To Improve Performance, Revise Your Pay Structure

Editor's note: This is the sixth in a series of case studies about business turnarounds. The name and identifying details of the company used as the example have been changed.

Problem: Workers Are Watching the Clock

The profits at an $8 million construction company in Rhode Island—Clamshell Construction—are half the industry standard, at 5% of sales. The owner, a jovial, well-meaning guy named Jack who's been involved in commercial construction for three decades, just can't seem to get his workers to finish the job. In many ways, Jack is a good leader. He works long hours, hustles for sales, and is a stickler for quality control, but getting his employees to follow through on orders is like herding cats. They don't care.

We recently sent one of our turnaround consultants to a Clamshell work site outside Newport Beach to observe. He discovered that start time was 6:30 a.m., but the workers just sat around drinking coffee and eating doughnuts for the first hour. When he asked why, they told him it was because it was still too dark, and therefore unsafe, to start pounding nails, etc. Quitting time was 3:00 p.m., but these guys disappeared at 2:30 to beat traffic. This is happening at all of the projects on Clamshell's roster. Jack's paying welders and carpenters union wages, and the hour and a half these guys shave off each day is adding up to hundreds of thousands of dollars in lost labor costs. Because workers weren't putting in a full day, projects are running overtime, damaging Jack's relationships with his clients and further running up his overhead costs.

And it's all Jack's fault.

Solution: Enforce Pay for Performance

Every small business should implement some form of pay-for-performance plan for all of its employees, whether it entails giving a financial reward to the office manager for finding ways to cut down on administrative costs, or penalizing the head of sales for losing clients or failing to follow through on new business. A guaranteed salary guarantees mediocre performance and ensures your office building will be deserted when the clock strikes 5:00, regardless of project deadlines.

Every employee contributes in some way to the bottom line, some more directly than others, so you have to tailor pay for performance to the nature of the particular job. And that does not just mean incremental bonuses for a job well done. When the company doesn't do well, and the purchasing department is to blame for overordering supplies, for example, those employees need to feel that loss in their own pockets. It's the only way a small business owner can be sure those stupid mistakes won't be repeated again.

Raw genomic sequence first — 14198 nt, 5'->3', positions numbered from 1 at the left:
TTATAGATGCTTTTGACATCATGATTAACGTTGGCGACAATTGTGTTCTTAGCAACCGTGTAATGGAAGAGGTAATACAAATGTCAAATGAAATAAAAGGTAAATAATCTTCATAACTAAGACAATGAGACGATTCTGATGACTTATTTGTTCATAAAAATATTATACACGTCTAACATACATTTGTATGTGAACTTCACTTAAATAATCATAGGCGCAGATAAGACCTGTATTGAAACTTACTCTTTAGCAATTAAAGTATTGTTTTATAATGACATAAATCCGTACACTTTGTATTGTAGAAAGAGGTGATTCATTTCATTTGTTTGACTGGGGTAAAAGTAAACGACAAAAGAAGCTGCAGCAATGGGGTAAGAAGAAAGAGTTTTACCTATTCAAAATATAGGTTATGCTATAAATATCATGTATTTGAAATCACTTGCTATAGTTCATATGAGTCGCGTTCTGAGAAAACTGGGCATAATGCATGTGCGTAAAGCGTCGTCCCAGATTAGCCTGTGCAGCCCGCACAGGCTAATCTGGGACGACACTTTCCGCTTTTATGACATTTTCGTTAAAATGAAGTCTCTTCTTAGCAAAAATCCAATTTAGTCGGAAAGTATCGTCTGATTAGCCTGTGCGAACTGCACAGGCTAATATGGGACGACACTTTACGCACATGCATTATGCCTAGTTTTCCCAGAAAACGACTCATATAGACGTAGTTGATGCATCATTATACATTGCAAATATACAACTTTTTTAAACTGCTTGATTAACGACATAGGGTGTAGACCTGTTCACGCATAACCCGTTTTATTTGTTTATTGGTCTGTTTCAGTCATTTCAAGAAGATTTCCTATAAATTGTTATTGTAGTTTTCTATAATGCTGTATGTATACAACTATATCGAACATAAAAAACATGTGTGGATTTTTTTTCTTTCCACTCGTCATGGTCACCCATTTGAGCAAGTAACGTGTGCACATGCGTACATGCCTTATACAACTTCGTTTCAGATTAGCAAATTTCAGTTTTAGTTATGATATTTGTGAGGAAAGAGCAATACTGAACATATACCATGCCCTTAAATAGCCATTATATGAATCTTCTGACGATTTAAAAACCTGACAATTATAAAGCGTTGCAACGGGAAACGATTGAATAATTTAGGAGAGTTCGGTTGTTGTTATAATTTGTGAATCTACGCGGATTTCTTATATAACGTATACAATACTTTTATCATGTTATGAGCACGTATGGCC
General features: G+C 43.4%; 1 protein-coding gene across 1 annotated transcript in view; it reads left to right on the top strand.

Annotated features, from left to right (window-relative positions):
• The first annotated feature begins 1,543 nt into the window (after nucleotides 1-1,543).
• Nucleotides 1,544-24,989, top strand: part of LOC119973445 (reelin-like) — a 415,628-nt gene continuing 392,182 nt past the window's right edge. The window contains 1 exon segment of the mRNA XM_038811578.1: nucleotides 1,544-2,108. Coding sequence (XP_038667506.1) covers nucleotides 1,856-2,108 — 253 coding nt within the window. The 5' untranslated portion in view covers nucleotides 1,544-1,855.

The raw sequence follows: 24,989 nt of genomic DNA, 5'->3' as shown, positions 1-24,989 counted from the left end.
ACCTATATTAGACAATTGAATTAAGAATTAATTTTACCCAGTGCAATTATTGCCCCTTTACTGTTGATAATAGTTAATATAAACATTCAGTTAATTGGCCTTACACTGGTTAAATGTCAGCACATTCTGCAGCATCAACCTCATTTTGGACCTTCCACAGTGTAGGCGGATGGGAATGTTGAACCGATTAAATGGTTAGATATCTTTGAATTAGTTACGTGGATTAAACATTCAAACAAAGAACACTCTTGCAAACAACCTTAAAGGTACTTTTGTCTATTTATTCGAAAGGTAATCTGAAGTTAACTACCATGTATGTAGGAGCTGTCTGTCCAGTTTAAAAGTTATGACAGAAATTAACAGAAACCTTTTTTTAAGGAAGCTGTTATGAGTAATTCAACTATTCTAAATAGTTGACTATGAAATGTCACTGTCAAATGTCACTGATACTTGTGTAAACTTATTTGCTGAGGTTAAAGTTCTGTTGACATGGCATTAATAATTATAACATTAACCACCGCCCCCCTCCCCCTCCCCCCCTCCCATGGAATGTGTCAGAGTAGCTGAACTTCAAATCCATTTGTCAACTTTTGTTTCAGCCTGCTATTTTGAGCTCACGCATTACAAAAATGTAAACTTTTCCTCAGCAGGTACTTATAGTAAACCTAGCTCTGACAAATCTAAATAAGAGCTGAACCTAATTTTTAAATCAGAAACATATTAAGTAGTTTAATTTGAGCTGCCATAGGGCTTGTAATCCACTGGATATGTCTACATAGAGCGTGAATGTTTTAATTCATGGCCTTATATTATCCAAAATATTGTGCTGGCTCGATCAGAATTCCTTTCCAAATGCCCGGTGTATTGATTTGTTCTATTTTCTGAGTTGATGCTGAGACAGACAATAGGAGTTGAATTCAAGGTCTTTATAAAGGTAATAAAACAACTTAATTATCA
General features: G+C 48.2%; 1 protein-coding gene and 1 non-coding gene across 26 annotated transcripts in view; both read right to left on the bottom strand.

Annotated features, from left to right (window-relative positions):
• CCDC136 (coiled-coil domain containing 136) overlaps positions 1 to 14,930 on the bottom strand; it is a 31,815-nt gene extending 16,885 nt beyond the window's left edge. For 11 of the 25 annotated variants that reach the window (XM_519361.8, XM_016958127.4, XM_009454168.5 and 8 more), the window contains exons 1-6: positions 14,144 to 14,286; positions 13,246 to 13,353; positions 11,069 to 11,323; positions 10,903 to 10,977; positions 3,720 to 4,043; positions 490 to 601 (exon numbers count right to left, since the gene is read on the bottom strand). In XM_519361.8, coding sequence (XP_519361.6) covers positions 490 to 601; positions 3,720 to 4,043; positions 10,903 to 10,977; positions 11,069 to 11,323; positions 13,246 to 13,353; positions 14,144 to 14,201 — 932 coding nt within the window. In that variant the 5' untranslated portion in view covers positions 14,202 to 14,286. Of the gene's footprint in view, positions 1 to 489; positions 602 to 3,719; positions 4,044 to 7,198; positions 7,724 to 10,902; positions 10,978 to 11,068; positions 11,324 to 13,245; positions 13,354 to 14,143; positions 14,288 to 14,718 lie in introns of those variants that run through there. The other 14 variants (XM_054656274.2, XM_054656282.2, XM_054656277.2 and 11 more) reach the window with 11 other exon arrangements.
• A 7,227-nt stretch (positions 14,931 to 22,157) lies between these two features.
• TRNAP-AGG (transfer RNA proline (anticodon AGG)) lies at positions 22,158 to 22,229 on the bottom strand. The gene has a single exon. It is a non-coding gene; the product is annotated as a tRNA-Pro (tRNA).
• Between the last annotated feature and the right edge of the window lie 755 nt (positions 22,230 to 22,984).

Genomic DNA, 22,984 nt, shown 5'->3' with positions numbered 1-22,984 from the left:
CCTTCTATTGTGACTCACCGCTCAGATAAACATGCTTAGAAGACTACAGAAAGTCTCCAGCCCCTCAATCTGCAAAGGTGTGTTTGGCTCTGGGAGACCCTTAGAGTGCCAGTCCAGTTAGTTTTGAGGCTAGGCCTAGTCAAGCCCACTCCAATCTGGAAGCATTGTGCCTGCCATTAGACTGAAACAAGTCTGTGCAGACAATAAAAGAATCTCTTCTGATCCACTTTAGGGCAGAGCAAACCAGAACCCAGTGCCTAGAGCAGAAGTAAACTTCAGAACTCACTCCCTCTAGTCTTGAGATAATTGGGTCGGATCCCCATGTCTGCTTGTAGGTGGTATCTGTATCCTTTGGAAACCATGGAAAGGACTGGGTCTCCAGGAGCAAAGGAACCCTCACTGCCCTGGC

In the case of Clamshell Construction, a new pay structure for Jack's project managers will soon improve work ethics around the building sites. We're advising him to tie a percentage of the field superintendents' compensation to the value of the hours paid. So if these guys can get work completed in a timely manner, or even under time, the project managers can earn 10% to 25% more on top of their base wage. They can start by having workers start their day at 7:00 and finish at 3:30—no exceptions. At the end of each week, project managers will face a performance review and be forced to make a full account of man-hours and what was accomplished on each job.

Conventional wisdom says it's impossible to control aggressive and unruly union workers in the construction industry, but we've seen pay for performance work in this context time and time again. We predict Clamshell Construction will increase productivity by more than 12% by getting in an extra hour and a half per worker at no extra cost to the company. Despite the downturn in the construction industry, Jack will be able to double his bottom line at the existing volume of business over the next year.

Failure to pay on the basis of performance is one of the biggest reasons companies lose money. If you don't tie 20% to 100% of an employee's compensation to his performance, you should fire yourself. Extraordinary performers should be paid extraordinarily well, but middle-of-the-road workers had better improve fast or a dwindling paycheck will be the least of their worries. If the deadwood decides to walk, so be it. In our experience, good workers always prefer pay for performance to traditional salaries because it enables them to do their jobs better and gives them the opportunity to make more money. Who in their right mind wouldn't want that?

With Samantha Marshall.

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